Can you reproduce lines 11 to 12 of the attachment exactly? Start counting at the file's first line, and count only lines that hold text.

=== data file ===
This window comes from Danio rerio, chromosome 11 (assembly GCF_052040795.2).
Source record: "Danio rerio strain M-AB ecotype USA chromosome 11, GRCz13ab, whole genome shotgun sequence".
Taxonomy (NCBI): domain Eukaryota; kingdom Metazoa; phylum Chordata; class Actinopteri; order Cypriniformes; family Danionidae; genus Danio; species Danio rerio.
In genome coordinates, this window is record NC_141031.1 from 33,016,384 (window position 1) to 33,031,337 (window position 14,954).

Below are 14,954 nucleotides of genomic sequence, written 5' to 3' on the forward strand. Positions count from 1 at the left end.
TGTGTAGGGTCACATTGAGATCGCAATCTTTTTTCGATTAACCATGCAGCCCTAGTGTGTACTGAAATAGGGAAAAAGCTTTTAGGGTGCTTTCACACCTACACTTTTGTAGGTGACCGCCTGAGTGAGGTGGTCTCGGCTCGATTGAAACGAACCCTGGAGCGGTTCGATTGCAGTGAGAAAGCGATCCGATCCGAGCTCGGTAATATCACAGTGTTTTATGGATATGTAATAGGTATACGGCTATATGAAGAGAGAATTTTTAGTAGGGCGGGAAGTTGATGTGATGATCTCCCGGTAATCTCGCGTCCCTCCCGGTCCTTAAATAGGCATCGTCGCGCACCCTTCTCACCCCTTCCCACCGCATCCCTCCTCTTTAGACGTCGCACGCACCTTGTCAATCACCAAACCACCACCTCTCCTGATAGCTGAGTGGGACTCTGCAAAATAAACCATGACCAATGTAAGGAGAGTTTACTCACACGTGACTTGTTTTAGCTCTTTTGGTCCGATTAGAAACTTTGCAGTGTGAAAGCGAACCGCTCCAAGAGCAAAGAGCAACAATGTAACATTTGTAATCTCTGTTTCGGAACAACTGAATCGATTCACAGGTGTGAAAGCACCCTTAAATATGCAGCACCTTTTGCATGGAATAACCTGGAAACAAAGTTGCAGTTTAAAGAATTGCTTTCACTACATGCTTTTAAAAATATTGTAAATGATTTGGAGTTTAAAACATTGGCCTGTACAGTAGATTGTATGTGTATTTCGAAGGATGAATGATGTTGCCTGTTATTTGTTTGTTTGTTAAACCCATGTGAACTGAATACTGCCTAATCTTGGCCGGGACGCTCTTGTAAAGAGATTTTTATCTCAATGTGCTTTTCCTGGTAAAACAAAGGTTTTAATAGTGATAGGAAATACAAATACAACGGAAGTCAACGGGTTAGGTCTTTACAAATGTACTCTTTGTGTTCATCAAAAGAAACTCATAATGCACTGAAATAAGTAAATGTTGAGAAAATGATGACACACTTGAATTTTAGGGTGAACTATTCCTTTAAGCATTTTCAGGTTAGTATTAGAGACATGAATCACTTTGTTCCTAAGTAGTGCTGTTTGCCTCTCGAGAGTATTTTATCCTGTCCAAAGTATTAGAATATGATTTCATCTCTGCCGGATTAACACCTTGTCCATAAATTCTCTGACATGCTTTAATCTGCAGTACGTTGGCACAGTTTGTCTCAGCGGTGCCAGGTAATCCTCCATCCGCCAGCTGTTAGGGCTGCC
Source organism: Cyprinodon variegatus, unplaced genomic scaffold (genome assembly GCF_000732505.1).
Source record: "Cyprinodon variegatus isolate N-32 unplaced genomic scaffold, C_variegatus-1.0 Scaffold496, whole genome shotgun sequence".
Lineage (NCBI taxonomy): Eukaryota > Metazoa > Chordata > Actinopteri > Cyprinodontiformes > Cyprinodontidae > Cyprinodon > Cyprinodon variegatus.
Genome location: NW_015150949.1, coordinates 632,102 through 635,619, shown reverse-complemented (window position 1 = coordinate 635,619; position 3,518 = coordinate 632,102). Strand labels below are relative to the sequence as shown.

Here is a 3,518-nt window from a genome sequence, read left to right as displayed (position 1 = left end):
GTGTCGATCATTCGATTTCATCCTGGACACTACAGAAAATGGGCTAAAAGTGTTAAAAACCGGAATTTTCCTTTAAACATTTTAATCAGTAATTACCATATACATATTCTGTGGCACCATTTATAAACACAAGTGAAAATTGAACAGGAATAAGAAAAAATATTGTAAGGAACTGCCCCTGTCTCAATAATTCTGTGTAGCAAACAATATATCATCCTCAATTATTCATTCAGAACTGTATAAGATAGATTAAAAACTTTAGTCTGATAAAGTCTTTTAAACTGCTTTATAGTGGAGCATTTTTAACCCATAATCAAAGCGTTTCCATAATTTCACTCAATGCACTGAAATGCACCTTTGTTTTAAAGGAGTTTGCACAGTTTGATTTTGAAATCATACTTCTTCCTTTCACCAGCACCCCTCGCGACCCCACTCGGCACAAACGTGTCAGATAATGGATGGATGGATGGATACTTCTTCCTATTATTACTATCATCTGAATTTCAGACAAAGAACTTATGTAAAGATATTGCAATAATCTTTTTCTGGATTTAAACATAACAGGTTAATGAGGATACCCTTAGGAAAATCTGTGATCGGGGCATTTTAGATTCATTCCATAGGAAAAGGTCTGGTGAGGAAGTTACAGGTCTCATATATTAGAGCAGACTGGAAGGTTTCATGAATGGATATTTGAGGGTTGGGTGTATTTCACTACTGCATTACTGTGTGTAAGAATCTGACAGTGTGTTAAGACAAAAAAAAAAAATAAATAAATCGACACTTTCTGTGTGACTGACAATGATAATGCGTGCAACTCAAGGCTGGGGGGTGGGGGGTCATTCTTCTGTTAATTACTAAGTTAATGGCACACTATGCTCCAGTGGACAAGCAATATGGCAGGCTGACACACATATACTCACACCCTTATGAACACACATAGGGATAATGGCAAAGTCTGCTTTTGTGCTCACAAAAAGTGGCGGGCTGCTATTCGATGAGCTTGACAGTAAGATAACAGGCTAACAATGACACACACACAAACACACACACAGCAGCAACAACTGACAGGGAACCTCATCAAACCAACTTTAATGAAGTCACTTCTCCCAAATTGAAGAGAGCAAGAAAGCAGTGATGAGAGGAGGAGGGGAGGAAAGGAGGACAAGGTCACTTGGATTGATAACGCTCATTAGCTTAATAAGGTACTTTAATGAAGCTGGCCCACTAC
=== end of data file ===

Here is a 3,518-nt window from a genome sequence, read left to right as displayed (position 1 = left end):
GTGTCGATCATTCGATTTCATCCTGGACACTACAGAAAATGGGCTAAAAGTGTTAAAAACCGGAATTTTCCTTTAAACATTTTAATCAGTAATTACCATATACATATTCTGTGGCACCATTTATAAACACAAGTGAAAATTGAACAGGAATAAGAAAAAATATTGTAAGGAACTGCCCCTGTCTCAATAATTCTGTGTAGCAAACAATATATCATCCTCAATTATTCATTCAGAACTGTATAAGATAGATTAAAAACTTTAGTCTGATAAAGTCTTTTAAACTGCTTTATAGTGGAGCATTTTTAACCCATAATCAAAGCGTTTCCATAATTTCACTCAATGCACTGAAATGCACCTTTGTTTTAAAGGAGTTTGCACAGTTTGATTTTGAAATCATACTTCTTCCTTTCACCAGCACCCCTCGCGACCCCACTCGGCACAAACGTGTCAGATAATGGATGGATGGATGGATACTTCTTCCTATTATTACTATCATCTGAATTTCAGACAAAGAACTTATGTAAAGATATTGCAATAATCTTTTTCTGGATTTAAACATAACAGGTTAATGAGGATACCCTTAGGAAAATCTGTGATCGGGGCATTTTAGATTCATTCCATAGGAAAAGGTCTGGTGAGGAAGTTACAGGTCTCATATATTAGAGCAGACTGGAAGGTTTCATGAATGGATATTTGAGGGTTGGGTGTATTTCACTACTGCATTACTGTGTGTAAGAATCTGACAGTGTGTTAAGACAAAAAAAAAAAATAAATAAATCGACACTTTCTGTGTGACTGACAATGATAATGCGTGCAACTCAAGGCTGGGGGGTGGGGGGTCATTCTTCTGTTAATTACTAAGTTAATGGCACACTATGCTCCAGTGGACAAGCAATATGGCAGGCTGACACACATATACTCACACCCTTATGAACACACATAGGGATAATGGCAAAGTCTGCTTTTGTGCTCACAAAAAGTGGCGGGCTGCTATTCGATGAGCTTGACAGTAAGATAACAGGCTAACAATGACACACACACAAACACACACACAGCAGCAACAACTGACAGGGAACCTCATCAAACCAACTTTAATGAAGTCACTTCTCCCAAATTGAAGAGAGCAAGAAAGCAGTGATGAGAGGAGGAGGGGAGGAAAGGAGGACAAGGTCACTTGGATTGATAACGCTCATTAGCTTAATAAGGTACTTTAATGAAGCTGGCCCACTAC